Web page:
Saturday, July 14, 2007

Raspberry Jam III

OK, Ol' Myrt knows she promised to tell more about her Gramma Myrtle’s raspberry jam recipe – and today is the day. Little did I know this series of raspberry jam blog entries would bring back so many good memories in the minds of her beloved readers.

From: Kalli
I returned home to find a great set of Myrt emails in my inbox and I was amazed to find the wonderful story on raspberry jam. It came at the perfect time, my mom and I had just finished putting up 3 flats of fresh raspberries into the most fabulous jam.

It is our summer tradition to make raspberry jam, too. We talked about the way she and her mother made jam, using fresh berries picked by my mom in the Puyallup Valley. We talked about how my mom and her sister took over jam making duties after their mother passed away in 1980. And now talked what her sister did differently when she made the jam. It was a bittersweet jam-making day, as my mom's sister died just a few months ago of cancer. Many jars were ladled through tears. We felt a sense of balance, though, as we brought a new family member into the jam-making circle. My just-turned 3 year old son was in charge of "squishing" the berries in the ricer.

Not much has changed in our jam-making but the people doing the job. We use my grandmother's ricer, the funny old ladle that is used solely for jam making, and the same scrappy towels over the counter to catch the drips. And of course, the secret recipe for the best raspberry jam -- off the back of the Certo box!
Thanks for sharing your memories. I am going to write mine down as well. It wasn't until I read your email that I realized how much history was infused in our simple task of making jam.

Indeed, dear readers, squishing the berries is a major part of the process. Ol' Myrt uses a potato masher like her Gramma Myrtle, and others work hard to strain the raspberry seeds. I don’t see a point in attempting to crush the berries by hand, because they are cold from the fridge and cause pdiscomfort in arthritic hands.

So just what is CERTO?
Certo is the brand name of pectin used as a thickening agent used in jam and jelly making recipes. When Ol’ Myrt went to WikiPedia I found that pectin is derived from apples or citrus peels. In fact the Wiki entry stated that “at first pectin was sold as a liquid extract, nowadays pectin is used as dried powder that is easier to store and handle than a liquid.” With all due respect, Ol' Myrt begs to differ, and actually composed the following addition to the Wiki entry for the word pectin:
“In July 2007 it was still possible to purchase liquid fruit pectin from US & Canada grocery stores under the "Certo" brand label. Many experienced jam & jelly-making enthusiasts prefer the old-fashioned syrup to the powdered form, probably because they remember their grandmothers using this brand during the 1950s.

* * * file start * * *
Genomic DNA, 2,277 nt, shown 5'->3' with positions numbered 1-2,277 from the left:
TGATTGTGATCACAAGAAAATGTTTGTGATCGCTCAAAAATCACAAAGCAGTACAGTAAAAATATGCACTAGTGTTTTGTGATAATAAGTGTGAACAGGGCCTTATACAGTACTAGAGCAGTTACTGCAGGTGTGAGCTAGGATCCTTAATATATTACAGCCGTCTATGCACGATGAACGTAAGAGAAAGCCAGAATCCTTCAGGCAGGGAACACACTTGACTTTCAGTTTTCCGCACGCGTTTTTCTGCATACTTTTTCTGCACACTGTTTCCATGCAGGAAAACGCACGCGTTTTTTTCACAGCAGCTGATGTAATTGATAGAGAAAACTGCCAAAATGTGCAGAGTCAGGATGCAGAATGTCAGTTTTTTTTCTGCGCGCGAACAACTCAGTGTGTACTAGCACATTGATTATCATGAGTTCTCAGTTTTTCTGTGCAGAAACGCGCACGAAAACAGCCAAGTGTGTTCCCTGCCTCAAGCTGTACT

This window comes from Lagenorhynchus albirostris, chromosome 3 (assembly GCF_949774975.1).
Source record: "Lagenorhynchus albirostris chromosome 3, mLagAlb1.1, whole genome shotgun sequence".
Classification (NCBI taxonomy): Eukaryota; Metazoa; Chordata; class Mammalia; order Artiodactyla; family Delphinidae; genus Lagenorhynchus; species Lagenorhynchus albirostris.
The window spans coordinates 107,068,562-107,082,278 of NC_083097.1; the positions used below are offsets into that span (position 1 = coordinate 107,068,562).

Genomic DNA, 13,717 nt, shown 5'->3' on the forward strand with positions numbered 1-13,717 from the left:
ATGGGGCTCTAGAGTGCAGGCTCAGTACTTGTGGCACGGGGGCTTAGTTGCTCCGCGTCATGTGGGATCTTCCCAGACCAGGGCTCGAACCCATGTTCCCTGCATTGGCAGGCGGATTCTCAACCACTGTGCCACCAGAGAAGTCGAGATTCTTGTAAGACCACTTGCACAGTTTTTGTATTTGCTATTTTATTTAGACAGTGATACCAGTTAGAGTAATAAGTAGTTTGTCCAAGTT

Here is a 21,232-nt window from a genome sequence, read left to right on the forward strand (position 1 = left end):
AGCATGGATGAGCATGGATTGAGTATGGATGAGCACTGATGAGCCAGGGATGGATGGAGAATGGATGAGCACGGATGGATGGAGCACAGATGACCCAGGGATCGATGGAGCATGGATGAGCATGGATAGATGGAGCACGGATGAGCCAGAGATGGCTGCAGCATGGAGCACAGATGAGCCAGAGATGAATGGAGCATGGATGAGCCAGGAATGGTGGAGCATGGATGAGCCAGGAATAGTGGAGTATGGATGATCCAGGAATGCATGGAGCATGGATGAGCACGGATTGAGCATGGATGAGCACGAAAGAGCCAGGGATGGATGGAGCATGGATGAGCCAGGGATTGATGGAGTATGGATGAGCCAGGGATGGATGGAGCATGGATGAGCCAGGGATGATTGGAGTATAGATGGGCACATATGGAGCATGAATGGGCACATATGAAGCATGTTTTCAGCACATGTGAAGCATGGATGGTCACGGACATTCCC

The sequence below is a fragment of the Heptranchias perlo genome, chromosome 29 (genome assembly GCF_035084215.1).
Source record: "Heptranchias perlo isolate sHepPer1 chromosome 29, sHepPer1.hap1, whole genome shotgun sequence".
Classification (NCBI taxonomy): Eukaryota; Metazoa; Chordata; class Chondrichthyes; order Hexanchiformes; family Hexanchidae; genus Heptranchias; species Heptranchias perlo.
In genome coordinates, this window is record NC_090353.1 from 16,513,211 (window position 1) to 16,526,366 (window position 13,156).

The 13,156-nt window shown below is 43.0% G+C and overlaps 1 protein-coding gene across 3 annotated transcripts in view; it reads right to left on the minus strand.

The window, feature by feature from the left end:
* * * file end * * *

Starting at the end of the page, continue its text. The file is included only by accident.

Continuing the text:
That old-style Certo liquid pectin came in small brown glass bottles made with imprints in the glass itself to indicate the ½ bottle mark. This proves important during the jam-making process where 4 ½ cups of crushed raspberries, 6 ½ cups of sugar and ½ bottle of Certo- brand liquid pectin was a typical recipe. The famous Certo label recipes that were once enclosed under the label of the bottle, are still included with the purchase of Certo liquid pectin, that now comes in a box with two pre-measured pouches. Reference: KraftFoods, Canada.

The manufacturer explains there are several types of CERTO:
  • Certo Liquid - Pasteurized solution of refined pectin in 2 pouches. Shorter preparation time. Shelf life: 18 months. (This is the type O' Myrt uses.)

  • Certo Crystals - Balanced formula of powdered pectin which has a longer shelf life, 36 months.

  • Certo Light Crystals - Refined powdered pectin with more acid to tolerate reduced sugar. For jams with less sugar and more fruit. Shelf-life: 24 months.

  • NOTE: The Certo Hotline number is still the same 1-800-268-6038, but the hours have been extended for better service across Canada. From June to September you can call for more recipes or helpful information Monday - Friday, 9am to 9pm and Saturday, 9am-2pm Eastern Standard Time. Source:

  • NOTE from DearMYRTLE: The "shelf life" mentioned above means the shelf life of the CERTO, not of the jams and jellies it is used to thicken.

And what about the RECIPES on the label?Now said recipes are available online, and on a long page, with tiny type, as pictured at the top of this blog entry.
MORE NEXT WEEK about the process of making the jam. I'm off to take the ferry to Orcas Island with 41 family members. Dad had a rough night, but he wouldn't miss this trip for the world.

Happy family tree climbing!
Myrt :)
Your friend in genealogy.

(c) 2007 Pat Richley All Rights Reserved.

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